How This Mom of Five and Boot Camp Grad is Helping Teach Girls They’re Smart Enough to Code


Kids are often asked, “What do you want to be when you grow up?” And while Suzanne Paylor certainly asked herself that question in elementary school, it wasn’t until she was 40 that she took the question seriously—and acted on it.

“I always loved computers,” said the Utah mom, now a web developer. “But when I went to college I didn’t think I was smart enough to major in computer science.”

Now, Suzanne regrets that line of thinking and said that gender bias against girls in tech swayed her choice of study from computers (what she really loved) to biology (what she thought was more reasonable). Suzanne followed a pre-med track at Brigham Young University and worked in a lab doing research for a few years after graduation. But the job wasn’t conducive to having a family.

More importantly, her heart just wasn’t in it.

Fast forward 15 years. The youngest of Suzanne’s five kids has now started kindergarten. One day, she saw an ad for the University of Utah Professional Education Coding Boot Camp. Turns out it would answer her question of what she wanted to be when she grew up. And it would be instrumental in helping her get there.

Redefining goals—and then going after them

As Suzanne’s children grew from babies to school-aged kids, Suzanne started thinking about returning to school. She considered a few options related to her undergrad degree, but “I just couldn’t get excited about any of them,” she recalled.

In the midst of soul-searching, Suzanne found the coding boot camp and was instantly intrigued. So she signed up.

It was a humbling experience. She’d always been a straight-A student, but she found that she had to work much harder to get good grades in boot camp. “After that first day of JavaScript, I went to my car and cried, thinking, ‘What have I gotten myself into?’” Inspired by Reshma Saujani’s message, “Brave, Not Perfect,” she pushed through.

A mission to help others

Some of Suzanne’s kids attend East High, a public high school in Salt Lake City with almost 2,000 students—64% of whom live below the poverty line. The school has an amazing program to support homeless students (there are roughly 100), providing laundry facilities, a washroom, a clothing boutique, and a pantry, so they can look clean and presentable before class every day.

Nearing the end of her boot camp, Suzanne went to the program’s website to make a donation—and a warning popped up saying the site was not secure. She realized that other potential donors would probably be discouraged from donating if they saw such a warning, so she approached the program director with an offer to help.

Suzanne and fellow boot camp students Mark Shin and Max Wilets spent three weeks fixing the program’s website. The finished result was a safe and well-designed site that clearly explains how the program helps East High students, and how people can securely donate to the cause. Suzanne said the program’s success depends heavily on the generosity of local businesses and members of the community, and now they can easily make that happen.

“I had been thinking about the final project during the whole boot camp, asking myself, ‘What can I do that will make this experience more meaningful?’” Suzanne had found her answer.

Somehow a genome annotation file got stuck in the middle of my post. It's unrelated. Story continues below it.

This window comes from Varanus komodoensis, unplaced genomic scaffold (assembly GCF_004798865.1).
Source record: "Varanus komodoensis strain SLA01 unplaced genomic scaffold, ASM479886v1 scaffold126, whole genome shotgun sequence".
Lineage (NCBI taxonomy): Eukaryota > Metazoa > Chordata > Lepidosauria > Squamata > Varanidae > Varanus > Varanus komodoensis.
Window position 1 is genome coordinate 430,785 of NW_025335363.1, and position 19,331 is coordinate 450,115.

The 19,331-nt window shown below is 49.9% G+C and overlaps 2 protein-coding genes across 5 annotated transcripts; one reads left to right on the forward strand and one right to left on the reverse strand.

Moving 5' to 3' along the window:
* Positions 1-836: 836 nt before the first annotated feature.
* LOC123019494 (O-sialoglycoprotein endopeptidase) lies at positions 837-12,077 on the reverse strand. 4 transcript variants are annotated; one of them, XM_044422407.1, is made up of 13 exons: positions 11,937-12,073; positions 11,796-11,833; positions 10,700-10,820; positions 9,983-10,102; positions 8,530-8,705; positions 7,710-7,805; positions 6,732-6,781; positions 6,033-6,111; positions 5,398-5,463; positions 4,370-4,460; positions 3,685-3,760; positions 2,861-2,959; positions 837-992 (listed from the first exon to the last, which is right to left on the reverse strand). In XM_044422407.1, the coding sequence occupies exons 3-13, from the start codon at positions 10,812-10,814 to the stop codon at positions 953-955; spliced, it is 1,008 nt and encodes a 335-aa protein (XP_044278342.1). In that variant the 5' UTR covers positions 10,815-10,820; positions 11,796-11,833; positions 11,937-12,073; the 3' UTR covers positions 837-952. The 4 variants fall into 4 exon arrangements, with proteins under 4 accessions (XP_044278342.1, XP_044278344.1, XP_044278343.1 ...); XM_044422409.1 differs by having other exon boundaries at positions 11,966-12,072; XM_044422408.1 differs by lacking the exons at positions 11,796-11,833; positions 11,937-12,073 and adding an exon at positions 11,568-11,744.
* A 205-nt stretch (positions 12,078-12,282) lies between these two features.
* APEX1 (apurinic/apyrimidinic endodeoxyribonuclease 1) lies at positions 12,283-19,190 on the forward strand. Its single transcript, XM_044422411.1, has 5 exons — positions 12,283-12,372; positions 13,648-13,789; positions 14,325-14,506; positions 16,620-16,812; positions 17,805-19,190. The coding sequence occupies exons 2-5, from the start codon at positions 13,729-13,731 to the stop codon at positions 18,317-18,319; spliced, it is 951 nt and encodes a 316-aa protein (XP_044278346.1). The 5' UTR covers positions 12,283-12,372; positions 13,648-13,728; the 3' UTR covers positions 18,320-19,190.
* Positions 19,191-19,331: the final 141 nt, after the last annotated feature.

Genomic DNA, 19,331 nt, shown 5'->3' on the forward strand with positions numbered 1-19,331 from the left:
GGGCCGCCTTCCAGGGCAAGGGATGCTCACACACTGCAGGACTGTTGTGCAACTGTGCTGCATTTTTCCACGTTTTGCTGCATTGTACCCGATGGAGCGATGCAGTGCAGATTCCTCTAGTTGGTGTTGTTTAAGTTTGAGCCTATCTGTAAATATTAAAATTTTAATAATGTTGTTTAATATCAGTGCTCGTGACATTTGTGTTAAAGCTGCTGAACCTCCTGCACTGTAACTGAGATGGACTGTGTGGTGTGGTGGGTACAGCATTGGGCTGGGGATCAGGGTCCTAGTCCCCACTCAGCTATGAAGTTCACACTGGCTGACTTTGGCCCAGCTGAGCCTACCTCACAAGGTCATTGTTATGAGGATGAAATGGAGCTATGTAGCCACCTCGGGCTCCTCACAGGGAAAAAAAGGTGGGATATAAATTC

Keeping the momentum going

Now that Suzanne has finally realized her dream of learning about technologies that once intimidated her, she wants to encourage girls to take the steps she wished she had taken all those years ago. “My biggest goal is to help younger girls see how much potential they have. I want them to know they’re smart enough to learn how to code,” she said.

The confidence boost Suzanne got from boot camp is so empowering that she says, “if I can do this, anyone can do this.” She’s volunteering with an organization called Girls Who Code, which provides thousands of young women with the opportunity to learn and grow their skills in computer science, as well as gives underrepresented groups incredible access to technology.

Introducing girls to tech is important, Suzanne said. And the earlier, the better, “So they can see how fun it is before society tells them that it’s not for them or it’s not cool.”

Suzanne has even encouraged her thirteen year-old daughter, Matilda, to bring her friends to the Girls Who Code meetings. “I was so excited to tell them about my new position and all the doors that are now open since learning to code.”

Women who code

Suzanne recently landed a position as a data ops analyst for Empiric Health, a company that uses data analytics to reduce U.S. healthcare costs. There’s a lot to love about her new career, but one perk in particular makes her smile.

“Last week, I was asked about my new job and what I’d be doing. My five-year-old, Lizzie, was in the room. She immediately put her game down, and proudly stated, ‘My mom will be coding!’ It was a better reward than any paycheck,” said Suzanne.

Suzanne hopes that boot camps will encourage other women who are curious about tech to take the leap. For those that do, she has some advice.

“Stay positive and surround yourself with people who support your goals,” she said. “And if you don’t have a strong support network, get involved and you’ll find one. In the end, the best leads will come from the networks you create. But above all else, do not give up. If I did this at 40, you can do it now!”

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  1. Unlike many university computer science programs, which are more linear in approach and less able to fluctuate with the ever-changing industry, Boot Camps are able to quickly update their curriculum with modern, up to date coding skills and web frameworks. This aligns nicely with the job market, making grads excellent candidates for development roles.


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